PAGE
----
759 Spring St.
It was covered with odors on the inside, materials on the outside. The interior was filled with paths that felt like Beruit. Cal forge near 759 causes this structure to shake. Rick noticed via laser level on initial visit and RAC was brought on to this project in the 3rd quarter to fix and revamp. When you unpack it you realize that all the gear was there, but all the “brain damage” it took to achieve what it became should be elaborated on more. We had to find a way to maintain the ifastructure while creating service for a second user.
Built in 1880, this 3 story retail property spans 26,000 SQFT. Directly north of Downtown' s Civic Center, Historic Core and Little Tokyo. Located in the Historic Upper Main District of Chinatown and DTLA.
Create spaces that make people want to look around the corner to see what is there.
Aliquip ex ea commodo consequa.
1- Pre-Development Planning
2- Architectural Design
The original idea was to keep the old facade and in fill a few windows. Demolition is always our biggest friend, as you strip away opportunities present themselves. What we thought was brick was really 7/8 inch stucco. We had excepted that there were not going to be funds to make the changes the building needed, so when the hole was revealed– it was the opportunity that made the project. The canopy lighting was deigned to make it look like the roof was floating.
We began with the existing steel brace frame to create a deck. The entire facade was originally brick , but it was discovered that a large portion had been replaced during an earthquake or something… Once the stucco was revealed there was an opportunity to embrace that and replace all of that brick with windows to open up the facade from 8 windows to what it is now.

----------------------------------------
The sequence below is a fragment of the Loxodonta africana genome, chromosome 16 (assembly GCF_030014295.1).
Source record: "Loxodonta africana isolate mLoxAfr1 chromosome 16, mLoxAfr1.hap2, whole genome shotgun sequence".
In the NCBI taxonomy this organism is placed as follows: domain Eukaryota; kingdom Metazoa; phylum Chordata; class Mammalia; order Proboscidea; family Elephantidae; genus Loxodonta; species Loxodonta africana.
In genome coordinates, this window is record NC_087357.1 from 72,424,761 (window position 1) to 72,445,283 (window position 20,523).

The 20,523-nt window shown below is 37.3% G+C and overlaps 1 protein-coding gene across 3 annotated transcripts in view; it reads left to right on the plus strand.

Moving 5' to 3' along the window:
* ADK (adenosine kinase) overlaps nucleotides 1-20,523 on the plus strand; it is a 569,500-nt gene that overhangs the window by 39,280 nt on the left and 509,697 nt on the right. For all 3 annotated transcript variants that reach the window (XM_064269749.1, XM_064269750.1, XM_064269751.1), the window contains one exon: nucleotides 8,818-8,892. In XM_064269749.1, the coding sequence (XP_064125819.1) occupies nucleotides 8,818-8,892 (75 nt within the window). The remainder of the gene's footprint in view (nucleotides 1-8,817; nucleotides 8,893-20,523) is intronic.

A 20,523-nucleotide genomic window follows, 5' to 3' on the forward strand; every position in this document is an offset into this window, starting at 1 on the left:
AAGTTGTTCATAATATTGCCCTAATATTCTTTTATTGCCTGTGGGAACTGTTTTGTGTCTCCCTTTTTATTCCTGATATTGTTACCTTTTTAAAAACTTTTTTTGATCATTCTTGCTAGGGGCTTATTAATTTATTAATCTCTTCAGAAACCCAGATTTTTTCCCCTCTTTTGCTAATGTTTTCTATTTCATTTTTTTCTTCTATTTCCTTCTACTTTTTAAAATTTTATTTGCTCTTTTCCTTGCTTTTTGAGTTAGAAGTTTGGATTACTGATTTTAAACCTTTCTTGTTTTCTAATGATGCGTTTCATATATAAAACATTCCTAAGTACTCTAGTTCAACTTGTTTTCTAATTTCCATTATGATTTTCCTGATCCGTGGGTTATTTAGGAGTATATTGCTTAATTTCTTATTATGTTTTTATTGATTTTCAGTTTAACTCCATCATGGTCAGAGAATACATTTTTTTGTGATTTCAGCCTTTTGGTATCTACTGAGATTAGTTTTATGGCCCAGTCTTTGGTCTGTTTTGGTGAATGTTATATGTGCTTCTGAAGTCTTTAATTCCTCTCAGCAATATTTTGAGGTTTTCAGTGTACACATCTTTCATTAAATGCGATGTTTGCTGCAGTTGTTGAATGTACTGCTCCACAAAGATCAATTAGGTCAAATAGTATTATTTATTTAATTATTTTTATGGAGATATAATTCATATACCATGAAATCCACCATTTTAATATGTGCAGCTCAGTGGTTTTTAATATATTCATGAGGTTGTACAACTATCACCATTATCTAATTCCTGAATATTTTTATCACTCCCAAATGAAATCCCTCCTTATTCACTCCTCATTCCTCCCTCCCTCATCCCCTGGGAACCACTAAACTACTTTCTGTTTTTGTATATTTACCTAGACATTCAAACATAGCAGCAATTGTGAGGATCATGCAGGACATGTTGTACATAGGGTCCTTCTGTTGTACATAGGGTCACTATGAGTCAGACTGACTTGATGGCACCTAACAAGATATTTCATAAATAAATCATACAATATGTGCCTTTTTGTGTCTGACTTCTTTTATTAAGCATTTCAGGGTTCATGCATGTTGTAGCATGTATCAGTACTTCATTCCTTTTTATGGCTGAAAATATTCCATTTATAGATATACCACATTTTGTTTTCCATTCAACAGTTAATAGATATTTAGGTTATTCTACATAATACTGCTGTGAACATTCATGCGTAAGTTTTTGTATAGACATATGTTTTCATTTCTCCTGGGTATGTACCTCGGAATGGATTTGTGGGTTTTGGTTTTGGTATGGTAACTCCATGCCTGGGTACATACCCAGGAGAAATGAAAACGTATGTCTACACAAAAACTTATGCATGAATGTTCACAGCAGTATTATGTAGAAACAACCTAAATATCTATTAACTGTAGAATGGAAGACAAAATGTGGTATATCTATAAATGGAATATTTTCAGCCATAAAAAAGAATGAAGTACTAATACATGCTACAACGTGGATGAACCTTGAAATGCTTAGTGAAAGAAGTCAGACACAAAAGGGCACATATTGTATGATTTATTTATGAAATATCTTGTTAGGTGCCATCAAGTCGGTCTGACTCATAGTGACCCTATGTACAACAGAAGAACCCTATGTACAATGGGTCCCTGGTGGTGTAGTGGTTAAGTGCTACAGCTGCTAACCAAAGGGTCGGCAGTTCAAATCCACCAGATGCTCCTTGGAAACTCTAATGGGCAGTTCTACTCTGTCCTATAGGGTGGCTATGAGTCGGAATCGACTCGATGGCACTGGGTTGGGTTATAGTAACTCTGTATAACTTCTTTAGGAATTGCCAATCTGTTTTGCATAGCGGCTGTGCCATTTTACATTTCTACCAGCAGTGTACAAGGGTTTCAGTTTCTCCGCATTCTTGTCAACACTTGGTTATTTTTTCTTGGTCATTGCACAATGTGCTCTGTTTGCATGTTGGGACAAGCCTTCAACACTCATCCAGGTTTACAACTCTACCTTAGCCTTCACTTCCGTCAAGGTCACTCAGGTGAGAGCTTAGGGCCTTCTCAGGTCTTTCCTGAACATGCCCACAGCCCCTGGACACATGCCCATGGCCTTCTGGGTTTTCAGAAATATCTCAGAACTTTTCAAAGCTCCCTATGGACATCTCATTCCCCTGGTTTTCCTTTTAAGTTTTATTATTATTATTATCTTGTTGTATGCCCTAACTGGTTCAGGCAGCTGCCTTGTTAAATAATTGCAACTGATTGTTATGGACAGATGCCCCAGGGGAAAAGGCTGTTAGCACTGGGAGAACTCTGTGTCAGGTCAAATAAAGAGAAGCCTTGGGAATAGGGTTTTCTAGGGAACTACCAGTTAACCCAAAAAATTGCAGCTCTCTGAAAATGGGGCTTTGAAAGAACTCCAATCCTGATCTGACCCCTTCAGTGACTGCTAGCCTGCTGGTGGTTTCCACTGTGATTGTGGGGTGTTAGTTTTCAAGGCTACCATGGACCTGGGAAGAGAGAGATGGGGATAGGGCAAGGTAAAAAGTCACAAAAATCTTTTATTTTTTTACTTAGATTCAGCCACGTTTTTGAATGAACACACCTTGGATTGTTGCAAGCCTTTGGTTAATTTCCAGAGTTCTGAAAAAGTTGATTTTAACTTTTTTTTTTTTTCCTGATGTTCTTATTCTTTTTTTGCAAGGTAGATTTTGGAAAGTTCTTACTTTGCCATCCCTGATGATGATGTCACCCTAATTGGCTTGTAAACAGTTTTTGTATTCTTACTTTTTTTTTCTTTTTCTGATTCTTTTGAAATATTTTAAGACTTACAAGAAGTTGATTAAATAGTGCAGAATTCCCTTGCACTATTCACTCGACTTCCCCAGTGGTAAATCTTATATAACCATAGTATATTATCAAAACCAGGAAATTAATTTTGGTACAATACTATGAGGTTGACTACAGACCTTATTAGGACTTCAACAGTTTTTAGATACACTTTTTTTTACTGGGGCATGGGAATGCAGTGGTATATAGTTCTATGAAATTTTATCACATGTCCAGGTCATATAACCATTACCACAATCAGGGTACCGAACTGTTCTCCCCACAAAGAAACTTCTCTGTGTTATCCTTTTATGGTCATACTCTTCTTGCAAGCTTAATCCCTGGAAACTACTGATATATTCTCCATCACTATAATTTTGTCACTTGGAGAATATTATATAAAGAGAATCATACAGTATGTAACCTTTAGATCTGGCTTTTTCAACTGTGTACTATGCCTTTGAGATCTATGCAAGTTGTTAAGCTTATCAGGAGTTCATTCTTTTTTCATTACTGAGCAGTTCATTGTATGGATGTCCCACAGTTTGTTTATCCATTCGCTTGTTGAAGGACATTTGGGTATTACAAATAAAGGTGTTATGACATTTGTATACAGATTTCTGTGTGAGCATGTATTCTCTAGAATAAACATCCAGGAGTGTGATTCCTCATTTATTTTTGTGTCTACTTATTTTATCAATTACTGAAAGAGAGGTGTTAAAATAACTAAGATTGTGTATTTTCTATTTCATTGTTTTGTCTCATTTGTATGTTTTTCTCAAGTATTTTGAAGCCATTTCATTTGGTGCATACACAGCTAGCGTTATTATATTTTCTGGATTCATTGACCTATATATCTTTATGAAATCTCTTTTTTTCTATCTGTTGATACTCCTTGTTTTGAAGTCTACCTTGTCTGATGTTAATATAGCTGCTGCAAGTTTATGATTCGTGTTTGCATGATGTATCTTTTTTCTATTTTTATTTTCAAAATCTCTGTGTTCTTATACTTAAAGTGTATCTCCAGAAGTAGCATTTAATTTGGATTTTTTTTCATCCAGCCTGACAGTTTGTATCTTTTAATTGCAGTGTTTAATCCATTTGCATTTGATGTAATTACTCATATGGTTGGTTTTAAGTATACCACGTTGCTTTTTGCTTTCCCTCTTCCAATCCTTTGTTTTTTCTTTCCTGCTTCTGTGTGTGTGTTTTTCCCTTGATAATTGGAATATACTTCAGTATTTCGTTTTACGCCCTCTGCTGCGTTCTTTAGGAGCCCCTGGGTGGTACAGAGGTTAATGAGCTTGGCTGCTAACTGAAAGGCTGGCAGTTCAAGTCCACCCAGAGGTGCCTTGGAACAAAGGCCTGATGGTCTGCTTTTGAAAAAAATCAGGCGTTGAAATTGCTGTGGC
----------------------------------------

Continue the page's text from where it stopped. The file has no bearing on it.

Originally, there was no way to see through the building. In the design Rick had notion for the lights to change levels as you peer through the building (contend). Row of lights is there in order to tie two very different spaces together.
Transitions are the greatest features of a building such as this.
The top floor was completely opened up to reveal the Lomello roof. The operator on floor two was created as a sort of a ceremony, so Rick hit the drawing table and came up with the one that is used to date. The front fail safe gate was a way of creating a safe space the occupants could enter via swipe card that offers safe space between them and the public. The drawing only took minutes, but the bends took a substantial amount of time to create and line up. The sheer walls were designed to tie the front and back together. The deck was a product of egress…there was a simple need to just get people out of this unpermittable space. Windows in the downstairs suites were pushed out so that in each room there is a view of outside. The front gates were created out of necessity. The railings are pushed up above the 42” code requirements to extra safety.
Space, People And Function
Nature Plus Machine:
A Talk With Rick Cortez
We bought the farm. Now what?